Just look how silly it turned out: some half million of people, mostly civilians had to die, with countless children being crippled, blinded, and traumatized for the rest of their lives - because "we were so generous and noble to rid them of their tyrannical leader".

The craziest of it all is the fact that their tyrannical leader would have never killed so many of them as their "saviors" did. How is that for a paradox? Imagine, you call exterminators to destroy the mice infestation in your house, so they come and use dynamite, killing much of your family and flatten your house. Then, because there is a suspicion of their presence in neighboring houses, they also destroy half of the houses in the street.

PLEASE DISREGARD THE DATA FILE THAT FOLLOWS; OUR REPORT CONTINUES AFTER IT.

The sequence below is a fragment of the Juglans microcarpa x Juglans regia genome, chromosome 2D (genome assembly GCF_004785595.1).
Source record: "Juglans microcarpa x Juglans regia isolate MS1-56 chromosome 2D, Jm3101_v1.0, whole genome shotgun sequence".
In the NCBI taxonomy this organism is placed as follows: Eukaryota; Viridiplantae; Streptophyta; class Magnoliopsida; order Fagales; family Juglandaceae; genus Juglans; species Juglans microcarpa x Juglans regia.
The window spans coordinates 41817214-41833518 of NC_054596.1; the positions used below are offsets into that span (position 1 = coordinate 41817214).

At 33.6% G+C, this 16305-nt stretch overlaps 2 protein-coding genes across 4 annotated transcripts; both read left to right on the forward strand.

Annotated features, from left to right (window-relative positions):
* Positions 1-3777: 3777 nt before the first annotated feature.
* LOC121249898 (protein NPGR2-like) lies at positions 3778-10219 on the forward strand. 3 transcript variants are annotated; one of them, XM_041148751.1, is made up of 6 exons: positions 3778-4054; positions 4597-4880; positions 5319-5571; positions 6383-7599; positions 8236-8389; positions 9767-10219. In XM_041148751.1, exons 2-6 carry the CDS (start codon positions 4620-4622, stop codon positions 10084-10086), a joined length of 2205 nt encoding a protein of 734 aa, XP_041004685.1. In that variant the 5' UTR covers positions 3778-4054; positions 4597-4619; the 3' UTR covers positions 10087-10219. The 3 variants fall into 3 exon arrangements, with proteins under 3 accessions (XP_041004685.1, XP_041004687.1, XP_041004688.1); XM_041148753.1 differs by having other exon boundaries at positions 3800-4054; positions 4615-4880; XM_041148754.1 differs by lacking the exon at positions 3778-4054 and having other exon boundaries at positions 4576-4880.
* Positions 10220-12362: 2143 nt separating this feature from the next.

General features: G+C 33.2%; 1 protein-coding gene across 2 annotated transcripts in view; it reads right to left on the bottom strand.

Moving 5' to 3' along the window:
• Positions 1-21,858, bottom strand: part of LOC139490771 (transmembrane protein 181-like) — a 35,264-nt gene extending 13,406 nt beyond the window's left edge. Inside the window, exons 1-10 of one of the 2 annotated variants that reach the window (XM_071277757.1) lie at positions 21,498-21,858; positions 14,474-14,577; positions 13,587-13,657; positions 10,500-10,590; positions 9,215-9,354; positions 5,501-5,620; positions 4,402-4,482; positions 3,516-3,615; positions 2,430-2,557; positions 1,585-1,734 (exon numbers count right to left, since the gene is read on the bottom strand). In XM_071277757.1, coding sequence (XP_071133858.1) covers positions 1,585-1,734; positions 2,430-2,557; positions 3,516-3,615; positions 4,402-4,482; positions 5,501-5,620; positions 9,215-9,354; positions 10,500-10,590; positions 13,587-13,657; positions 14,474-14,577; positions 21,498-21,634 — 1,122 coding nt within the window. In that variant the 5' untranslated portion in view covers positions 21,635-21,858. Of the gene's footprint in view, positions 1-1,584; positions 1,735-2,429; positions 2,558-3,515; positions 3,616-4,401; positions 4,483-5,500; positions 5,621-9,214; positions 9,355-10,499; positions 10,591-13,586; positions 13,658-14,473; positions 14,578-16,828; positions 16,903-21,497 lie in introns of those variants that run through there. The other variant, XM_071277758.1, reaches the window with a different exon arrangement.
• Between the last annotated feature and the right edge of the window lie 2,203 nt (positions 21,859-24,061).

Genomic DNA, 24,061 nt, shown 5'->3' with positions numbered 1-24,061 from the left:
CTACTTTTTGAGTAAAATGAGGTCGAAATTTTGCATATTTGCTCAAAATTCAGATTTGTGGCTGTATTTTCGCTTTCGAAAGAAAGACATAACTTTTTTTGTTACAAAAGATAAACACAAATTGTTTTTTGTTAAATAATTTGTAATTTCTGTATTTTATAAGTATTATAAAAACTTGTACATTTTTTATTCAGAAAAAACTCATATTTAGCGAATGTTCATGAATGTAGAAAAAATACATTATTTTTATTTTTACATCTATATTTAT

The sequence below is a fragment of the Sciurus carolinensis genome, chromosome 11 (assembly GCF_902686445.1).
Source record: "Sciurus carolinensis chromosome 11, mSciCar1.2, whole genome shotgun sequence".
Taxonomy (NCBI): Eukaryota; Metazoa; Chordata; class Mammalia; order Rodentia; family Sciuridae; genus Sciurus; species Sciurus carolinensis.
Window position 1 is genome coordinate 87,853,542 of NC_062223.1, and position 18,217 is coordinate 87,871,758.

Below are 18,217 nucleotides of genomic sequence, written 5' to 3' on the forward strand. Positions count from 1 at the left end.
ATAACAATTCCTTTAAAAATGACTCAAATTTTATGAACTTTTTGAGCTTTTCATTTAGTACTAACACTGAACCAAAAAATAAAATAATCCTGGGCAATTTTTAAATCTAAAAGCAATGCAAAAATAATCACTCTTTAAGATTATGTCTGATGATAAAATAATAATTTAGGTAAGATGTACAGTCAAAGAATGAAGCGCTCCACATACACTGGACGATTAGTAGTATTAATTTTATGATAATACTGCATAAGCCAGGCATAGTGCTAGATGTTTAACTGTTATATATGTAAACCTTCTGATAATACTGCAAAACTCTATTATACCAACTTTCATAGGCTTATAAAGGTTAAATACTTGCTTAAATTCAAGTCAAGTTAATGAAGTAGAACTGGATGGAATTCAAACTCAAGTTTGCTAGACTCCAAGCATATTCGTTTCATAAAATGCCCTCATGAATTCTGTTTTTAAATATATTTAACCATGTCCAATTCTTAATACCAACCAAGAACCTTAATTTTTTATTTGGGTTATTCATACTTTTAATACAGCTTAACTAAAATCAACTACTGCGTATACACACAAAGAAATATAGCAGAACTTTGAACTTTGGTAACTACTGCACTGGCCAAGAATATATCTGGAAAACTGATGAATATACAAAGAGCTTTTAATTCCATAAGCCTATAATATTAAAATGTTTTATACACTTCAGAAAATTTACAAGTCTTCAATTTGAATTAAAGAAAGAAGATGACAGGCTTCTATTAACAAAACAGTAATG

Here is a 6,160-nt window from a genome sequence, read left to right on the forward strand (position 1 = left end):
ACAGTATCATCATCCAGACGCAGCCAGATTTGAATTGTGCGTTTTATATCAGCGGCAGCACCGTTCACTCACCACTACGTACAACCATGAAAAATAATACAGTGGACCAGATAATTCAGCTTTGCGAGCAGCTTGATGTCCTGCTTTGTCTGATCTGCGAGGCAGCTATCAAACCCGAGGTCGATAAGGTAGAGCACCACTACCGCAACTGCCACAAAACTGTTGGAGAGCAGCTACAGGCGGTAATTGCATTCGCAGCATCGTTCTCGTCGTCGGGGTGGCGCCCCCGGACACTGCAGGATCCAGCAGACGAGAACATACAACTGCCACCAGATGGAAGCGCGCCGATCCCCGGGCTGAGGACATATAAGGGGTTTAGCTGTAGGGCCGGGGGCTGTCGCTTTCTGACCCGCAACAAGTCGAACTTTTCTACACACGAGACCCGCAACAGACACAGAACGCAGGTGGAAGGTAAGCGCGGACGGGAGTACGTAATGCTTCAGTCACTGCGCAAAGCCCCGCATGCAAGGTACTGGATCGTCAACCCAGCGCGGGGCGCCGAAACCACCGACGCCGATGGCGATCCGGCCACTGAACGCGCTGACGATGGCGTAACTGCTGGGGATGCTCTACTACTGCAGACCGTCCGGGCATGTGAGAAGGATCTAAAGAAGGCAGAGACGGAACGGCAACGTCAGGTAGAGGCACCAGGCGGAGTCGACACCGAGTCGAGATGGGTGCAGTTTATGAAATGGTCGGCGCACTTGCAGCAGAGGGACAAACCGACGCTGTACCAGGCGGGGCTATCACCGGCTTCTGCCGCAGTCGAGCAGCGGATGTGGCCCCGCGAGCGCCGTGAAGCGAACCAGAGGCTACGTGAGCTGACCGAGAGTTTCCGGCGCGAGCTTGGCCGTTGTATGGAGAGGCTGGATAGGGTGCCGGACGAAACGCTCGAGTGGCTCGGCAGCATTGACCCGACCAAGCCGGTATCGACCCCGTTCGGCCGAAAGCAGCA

If Governments Could only Have Hearts of that Soldier
If Governments Could only Have Hearts of that Soldier

Why Impose Our Ways?

Besides, who told us that those folks wanted something like democracy? Is our democracy a shiny example of justice, freedom, equality, and fairness? Come on, folks, who are we kidding! Just because "some of them" expressed their being pissed off with those regimes doesn't mean an invitation to our troops to go there and raise the hell in lives of all those people.

You know, and I know, there are many pissed off people right here in the heart of democracy - and yet no one is coming to "rescue us from our regime". We love our version of democracy so much that we just can't fathom that some folks of different religion, tradition, and general views about morality don't want what we have.